Crypto giant Binance has pulled the plug on its presence in Canada, citing the country’s new legislation over investment limits and stablecoins.
Securities regulators in Ottawa issued a 30-day deadline in February for unregistered crypto trading platforms to sign up to a ‘pre-registration undertaking’ requiring them to follow tough regulations on customer assets.
The sudden toughening up of rules – similar to the recent actions of the US – has seen several crypto operations withdraw from the Canadian marketplace. But few will carry the gravity of Binance’s decision to leave.
The world’s largest cryptocurrency exchange was today already lamenting its withdrawal from Canada, particularly as it is the home nation of its founder, Changpeng ‘CZ’ Zhou.
“We had high hopes for the rest of the Canadian blockchain industry. Unfortunately, new guidance related to stablecoins and investor limits provided to crypto exchanges makes the Canada market no longer tenable for Binance at this time,” a company statement said.
“We put off this decision as long as we could to explore other reasonable avenues to protect our Canadian users, but it has become apparent that there are none. Our remaining Canadian users are receiving an email with comprehensive information on how this will impact their accounts going forward.
“While we do not agree with the new guidance, we hope to continue to engage with Canadian regulators aimed at a thoughtful, comprehensive regulatory framework. We are confident that we will someday return to the market when Canadian users once again have the freedom to access a broader suite of digital assets.”
The move comes only days after one of Binance’s most senior figures revealed the exchange was becoming increasingly frustrated with US regulators’ attitude towards digital assets.
Speaking at a digital asset summit in London on Wednesday, the firm’s chief strategy officer Patrick Hillmann pledged his company would now do “everything we possibly can” to become fully regulated in the UK.
Hillman described how “the US right now is in this weird place” adding it had “been very confusing over the past six months”.
It is understood Changpeng Zhou has grown disenchanted with the US, and was now turning his focus on London as Hillmann declared the US was a “very difficult” place for the crypto industry.
Uncertainty over the digital asset industry in the United States has been rumbling for several months, but more acutely since the Securities and Exchange Commission began probing rival exchange Coinbase.
The exchange has, in the past, made a handful of attempts to be given the green light to operate in the UK, but its intentions were rebuffed a couple of years ago by the Financial Conduct Authority.
Eyebrows were raised in Endeavour Square when FCA chiefs claimed Binance was incapable of being regulated after providing inaccurate data about its business activity. The authority also took a dim view of Binance’s ‘no fixed abode’ approach when it came to its global headquarters.
However, it is widely believed the UK government and the FCA’s previously hard-line stance on cryptocurrency has softened since 2021 – a thawing that could pave the way for Binance to turn its back on the US and focus on the UK instead.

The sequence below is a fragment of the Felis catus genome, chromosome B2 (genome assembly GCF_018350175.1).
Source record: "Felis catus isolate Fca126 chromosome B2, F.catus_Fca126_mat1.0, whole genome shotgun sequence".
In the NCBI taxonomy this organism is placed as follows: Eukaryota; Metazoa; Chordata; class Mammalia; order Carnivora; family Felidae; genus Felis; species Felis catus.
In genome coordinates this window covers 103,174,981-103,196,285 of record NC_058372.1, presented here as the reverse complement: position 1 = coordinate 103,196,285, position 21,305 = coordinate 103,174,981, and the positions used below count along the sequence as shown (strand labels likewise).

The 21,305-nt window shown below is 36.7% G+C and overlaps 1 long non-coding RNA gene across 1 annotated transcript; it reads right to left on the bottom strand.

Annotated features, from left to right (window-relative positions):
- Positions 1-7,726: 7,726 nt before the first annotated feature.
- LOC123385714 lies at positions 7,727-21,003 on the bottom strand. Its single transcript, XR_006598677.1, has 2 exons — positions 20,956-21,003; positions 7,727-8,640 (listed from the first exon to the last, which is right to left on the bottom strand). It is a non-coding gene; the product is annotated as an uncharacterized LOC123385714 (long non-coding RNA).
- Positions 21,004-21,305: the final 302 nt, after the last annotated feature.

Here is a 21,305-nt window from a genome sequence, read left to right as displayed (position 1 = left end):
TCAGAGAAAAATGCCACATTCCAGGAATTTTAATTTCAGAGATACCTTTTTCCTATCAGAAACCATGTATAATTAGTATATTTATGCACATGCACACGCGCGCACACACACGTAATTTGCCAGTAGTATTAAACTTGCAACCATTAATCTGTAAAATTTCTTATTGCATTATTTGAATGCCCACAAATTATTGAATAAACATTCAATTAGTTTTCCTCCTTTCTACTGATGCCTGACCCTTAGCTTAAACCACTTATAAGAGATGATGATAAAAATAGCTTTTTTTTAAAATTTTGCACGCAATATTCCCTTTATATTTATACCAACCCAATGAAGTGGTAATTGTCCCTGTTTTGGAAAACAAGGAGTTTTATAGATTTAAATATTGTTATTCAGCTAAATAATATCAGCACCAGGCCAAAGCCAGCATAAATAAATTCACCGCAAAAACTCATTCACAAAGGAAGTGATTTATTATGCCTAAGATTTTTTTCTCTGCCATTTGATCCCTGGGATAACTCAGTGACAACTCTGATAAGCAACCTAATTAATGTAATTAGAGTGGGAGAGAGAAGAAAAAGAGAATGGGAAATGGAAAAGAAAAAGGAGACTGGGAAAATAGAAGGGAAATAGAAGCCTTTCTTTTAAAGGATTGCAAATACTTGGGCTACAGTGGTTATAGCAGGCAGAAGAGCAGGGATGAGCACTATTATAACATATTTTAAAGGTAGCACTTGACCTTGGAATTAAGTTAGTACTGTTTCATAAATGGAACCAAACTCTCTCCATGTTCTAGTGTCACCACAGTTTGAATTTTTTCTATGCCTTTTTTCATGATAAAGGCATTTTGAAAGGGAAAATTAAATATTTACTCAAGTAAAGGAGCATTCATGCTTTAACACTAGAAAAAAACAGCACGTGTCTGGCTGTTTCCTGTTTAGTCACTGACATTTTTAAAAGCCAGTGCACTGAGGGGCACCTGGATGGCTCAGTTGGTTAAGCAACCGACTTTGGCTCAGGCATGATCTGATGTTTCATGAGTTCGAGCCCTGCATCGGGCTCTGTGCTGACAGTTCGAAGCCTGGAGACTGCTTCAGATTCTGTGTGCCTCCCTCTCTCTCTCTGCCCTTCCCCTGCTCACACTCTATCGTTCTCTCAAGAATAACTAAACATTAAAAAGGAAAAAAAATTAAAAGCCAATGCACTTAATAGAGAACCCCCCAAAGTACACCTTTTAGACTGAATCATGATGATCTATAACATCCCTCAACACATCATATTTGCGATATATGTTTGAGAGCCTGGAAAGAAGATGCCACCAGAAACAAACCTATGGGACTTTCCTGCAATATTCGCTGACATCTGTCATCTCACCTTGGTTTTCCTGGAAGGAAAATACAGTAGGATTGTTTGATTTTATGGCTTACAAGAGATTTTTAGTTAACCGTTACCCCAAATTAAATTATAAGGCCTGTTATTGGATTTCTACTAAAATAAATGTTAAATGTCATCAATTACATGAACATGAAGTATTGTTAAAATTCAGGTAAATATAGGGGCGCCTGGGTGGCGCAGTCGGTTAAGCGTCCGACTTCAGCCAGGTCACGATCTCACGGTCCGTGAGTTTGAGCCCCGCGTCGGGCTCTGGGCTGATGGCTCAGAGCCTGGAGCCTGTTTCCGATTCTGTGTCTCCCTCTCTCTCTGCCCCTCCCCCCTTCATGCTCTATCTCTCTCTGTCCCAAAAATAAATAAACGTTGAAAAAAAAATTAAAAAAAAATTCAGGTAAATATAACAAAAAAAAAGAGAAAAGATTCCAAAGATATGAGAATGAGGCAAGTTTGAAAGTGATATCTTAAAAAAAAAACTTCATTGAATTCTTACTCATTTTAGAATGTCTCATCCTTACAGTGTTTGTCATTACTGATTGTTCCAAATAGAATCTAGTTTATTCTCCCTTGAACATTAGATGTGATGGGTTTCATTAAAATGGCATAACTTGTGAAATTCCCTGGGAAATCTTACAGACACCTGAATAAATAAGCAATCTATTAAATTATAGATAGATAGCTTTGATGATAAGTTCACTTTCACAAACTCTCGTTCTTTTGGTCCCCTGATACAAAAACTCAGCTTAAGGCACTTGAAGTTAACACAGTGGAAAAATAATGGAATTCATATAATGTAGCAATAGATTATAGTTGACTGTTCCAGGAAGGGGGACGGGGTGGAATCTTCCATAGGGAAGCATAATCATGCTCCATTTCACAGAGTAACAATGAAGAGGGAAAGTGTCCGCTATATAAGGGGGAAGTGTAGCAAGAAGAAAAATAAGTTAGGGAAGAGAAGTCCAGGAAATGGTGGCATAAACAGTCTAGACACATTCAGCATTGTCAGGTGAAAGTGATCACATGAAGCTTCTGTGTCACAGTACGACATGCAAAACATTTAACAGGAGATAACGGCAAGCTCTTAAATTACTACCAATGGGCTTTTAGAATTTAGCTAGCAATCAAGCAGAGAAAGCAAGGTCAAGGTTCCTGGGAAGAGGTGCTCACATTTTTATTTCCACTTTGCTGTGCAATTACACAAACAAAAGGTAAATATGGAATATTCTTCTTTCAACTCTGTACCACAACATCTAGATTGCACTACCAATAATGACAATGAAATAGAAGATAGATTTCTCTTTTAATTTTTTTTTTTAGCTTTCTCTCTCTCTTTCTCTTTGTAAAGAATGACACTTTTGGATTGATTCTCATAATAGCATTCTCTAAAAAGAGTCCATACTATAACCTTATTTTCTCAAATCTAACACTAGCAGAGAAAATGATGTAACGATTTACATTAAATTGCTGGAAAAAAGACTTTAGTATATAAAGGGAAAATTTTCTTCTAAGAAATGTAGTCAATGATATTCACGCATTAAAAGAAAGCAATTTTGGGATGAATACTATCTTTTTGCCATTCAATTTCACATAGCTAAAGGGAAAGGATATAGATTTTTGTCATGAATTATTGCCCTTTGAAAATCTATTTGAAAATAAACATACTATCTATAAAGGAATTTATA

Hillmann was pressed at the FT-run conference on whether or not Binance had resubmitted an application, but he declined to answer.
While many crypto commentators have been quick to acknowledge the UK’s finance bodies were warming to DeFi organisations, the opposite can be said of their US counterparts.
Several crypto companies have been on the receiving end of blatant warning shots across the bows from US regulators, with Binance and Coinbase taking the most fire.
Hillmann did, however, concede some degree of hope that the current stance of the United States might change in the future.
“I expect at some point the US is going to want to pivot and play catch-up to Europe which just passed Mica (an EU crypto legislation framework), which is a huge step forward,” he said.
Meanwhile, regulation specialists in the UK have been quick to express a lack of surprise over Patrick Hillmann’s comments earlier today.
Sushil Kuner, a principal associate at international law firm Gowling WLG said the UK’s current attitude towards digital assets made it an attractive prospect.
“It is no surprise that firms operating in the crypto sector are seeking regulatory certainty,” the lawyer said.
“The UK has set out its ambitions to be a global crypto hub and is working hard to adopt a proportionate approach to the future regulatory framework for crypto assets in the UK, as set out in HMT’s recent consultation paper. Certainty is paramount in the current environment for crypto asset businesses and their investors and the UK certainly seems to be more attractive for them right now.”
Dom Kwok, COO and co-founder of blockchain and Web3 app EasyA, suggested Binance’s position with US lawmakers could hand a gift to the UK.
“Given Rishi Sunak’s ambition to make Britain a ‘global hub for cryptoasset technology’ and the increasingly difficult regulatory landscape of the US, the news from Binance could suggest a new technological dawn for the UK market,” he said.
“While the US is hamstrung by indecision over how to handle the cryptocurrency market, the UK has a chance to shine – welcoming crypto exchanges to the UK.”